The temptation to over-inform

The temptation to over-inform

Simple words such as ‘yes’ or ‘can’ should apparently mean something different to their true meaning.

B&T Magazine
Posted by B&T Magazine

Companies that adopt simple words or elements as part of their branding have dedicated a lot of effort to explaining why we should pay attention to their explanation. Commonwealth Bank even dedicated a TV spot where Toni Collette poetically explained the real meaning of ‘can’ when it launched its new tagline in 2012. And recently, Optus created a YouTube clip about what ‘yes’ means to its brand and service. 

This practice is also continued with P&G’s latest campaign, ‘The everyday effect’, with the voiceover gently telling us that everyday things like toothpaste and shampoo have the potential to change our lives.

But do people actually pay attention to the messages when they see ads?

Research by the Ehrenberg-Bass Institute for Marketing Science found that only one-third of a TV audience watches television ads actively. A further hird would stay in the vicinity of the television but passively avoid the ads by doing other things such as fiddling with their mobile phone, reading newspapers, and the likes. The remaining third opts to remove themselves from the room, or switch the channel altogether to actively avoid the ads.

The same avoidance behaviour is also observed in other media – for example, can you remember the ads in the magazine that you read on the weekend? 

The implication of this is that focusing a lot of advertising effort into explaining and informing what the brand should mean may actually be wasted, as consumers are not really paying close attention.

Furthermore, consumers also tend to disregard unimportant details and make mental shortcuts to brands they purchase. For example, we associate yellow within the banking sector with Commonwealth Bank. Elements such as colours, taglines and jingles are our mental shortcuts to the brand – now, if somebody asks us what the yellow means, we will probably come up with a myriad of answers that may not align at all with the original corporate brief.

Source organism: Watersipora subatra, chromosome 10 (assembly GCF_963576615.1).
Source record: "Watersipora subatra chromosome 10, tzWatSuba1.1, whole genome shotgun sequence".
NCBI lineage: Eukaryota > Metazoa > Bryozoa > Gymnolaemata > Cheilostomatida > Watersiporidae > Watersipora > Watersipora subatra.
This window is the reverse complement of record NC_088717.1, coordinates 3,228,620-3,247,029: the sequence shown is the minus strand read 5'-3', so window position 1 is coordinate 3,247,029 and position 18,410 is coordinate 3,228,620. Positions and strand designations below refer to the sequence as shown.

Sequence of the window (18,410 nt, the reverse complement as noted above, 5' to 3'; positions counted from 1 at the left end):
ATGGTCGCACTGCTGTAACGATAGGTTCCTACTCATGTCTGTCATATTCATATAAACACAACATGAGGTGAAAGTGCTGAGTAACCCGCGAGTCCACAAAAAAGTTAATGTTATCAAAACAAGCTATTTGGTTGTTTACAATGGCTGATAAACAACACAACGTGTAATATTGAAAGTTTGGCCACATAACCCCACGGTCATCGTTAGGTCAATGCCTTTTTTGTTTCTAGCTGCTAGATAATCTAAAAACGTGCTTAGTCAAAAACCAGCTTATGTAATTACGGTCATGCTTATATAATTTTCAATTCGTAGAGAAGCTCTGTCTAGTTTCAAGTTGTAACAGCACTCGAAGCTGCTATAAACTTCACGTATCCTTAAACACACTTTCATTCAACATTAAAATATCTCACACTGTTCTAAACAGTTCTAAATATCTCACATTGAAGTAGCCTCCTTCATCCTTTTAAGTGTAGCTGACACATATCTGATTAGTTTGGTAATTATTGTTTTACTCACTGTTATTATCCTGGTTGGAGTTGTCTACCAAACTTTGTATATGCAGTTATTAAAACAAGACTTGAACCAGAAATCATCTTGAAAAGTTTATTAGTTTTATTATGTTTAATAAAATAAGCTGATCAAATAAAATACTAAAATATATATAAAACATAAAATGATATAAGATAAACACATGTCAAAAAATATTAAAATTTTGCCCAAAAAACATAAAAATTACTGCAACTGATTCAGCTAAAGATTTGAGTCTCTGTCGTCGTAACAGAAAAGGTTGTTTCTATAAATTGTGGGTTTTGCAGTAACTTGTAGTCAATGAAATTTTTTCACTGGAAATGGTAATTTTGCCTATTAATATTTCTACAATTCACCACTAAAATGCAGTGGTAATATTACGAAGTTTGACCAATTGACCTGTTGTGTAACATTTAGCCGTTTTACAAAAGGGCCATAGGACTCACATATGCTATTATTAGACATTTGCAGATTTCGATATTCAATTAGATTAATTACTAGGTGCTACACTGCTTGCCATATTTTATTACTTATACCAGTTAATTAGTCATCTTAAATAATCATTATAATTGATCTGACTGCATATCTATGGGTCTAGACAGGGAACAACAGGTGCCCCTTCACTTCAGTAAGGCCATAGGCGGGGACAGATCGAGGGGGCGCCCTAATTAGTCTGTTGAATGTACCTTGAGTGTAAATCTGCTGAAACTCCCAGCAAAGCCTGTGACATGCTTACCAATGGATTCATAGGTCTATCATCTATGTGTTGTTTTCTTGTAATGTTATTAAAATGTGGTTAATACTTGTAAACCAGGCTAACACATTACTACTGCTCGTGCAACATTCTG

The need to over-inform implies that consumers really pay attention to the advertisement and remember the message. This is not true. In an environment where we are bombarded with information, we choose to keep things that we deem personally important and throw away the rest. Unfortunately our consumers are not the typical advertising enthusiasts who would not mind watching and reading ads, and caring about every little detail.

What is more important is to build as many mental shortcuts to the brands, and to ensure that these shortcuts remain fresh in the consumers’ memory. For example, you probably have a certain brand in mind when I say, “red” and “soft drink”, or “zoom zoom” and “car”.

The general public are probably clueless if we ask them the specific message or content of the last ads for Coca-Cola or Mazda – but they will still remember these mental shortcuts. Coca-Cola does not need to explain what the ‘red’ should mean – what we care about is that we have used the colour as a mental shortcut when we are thirsty and we want something to drink.

Rather than focusing on the message, or even constantly changing the look and feel of the brand, companies should build and strengthen these mental shortcuts through their advertising. 

This is also one of the reasons why drastic rebranding tends to fail, as consumers cannot use any of their existing mental shortcuts anymore.  

Companies should commit to the elements that have made the brand distinctive – like Coke’s cursive font or Nike’s swoosh, and keep these elements fresh in consumers’ minds.  Chances are they will think about these things when they are ready to make a purchase – and not the inspirational speech or poem about their taglines.

Arry Tanusondjaja is a research associate at Ehrenberg-Bass Institute.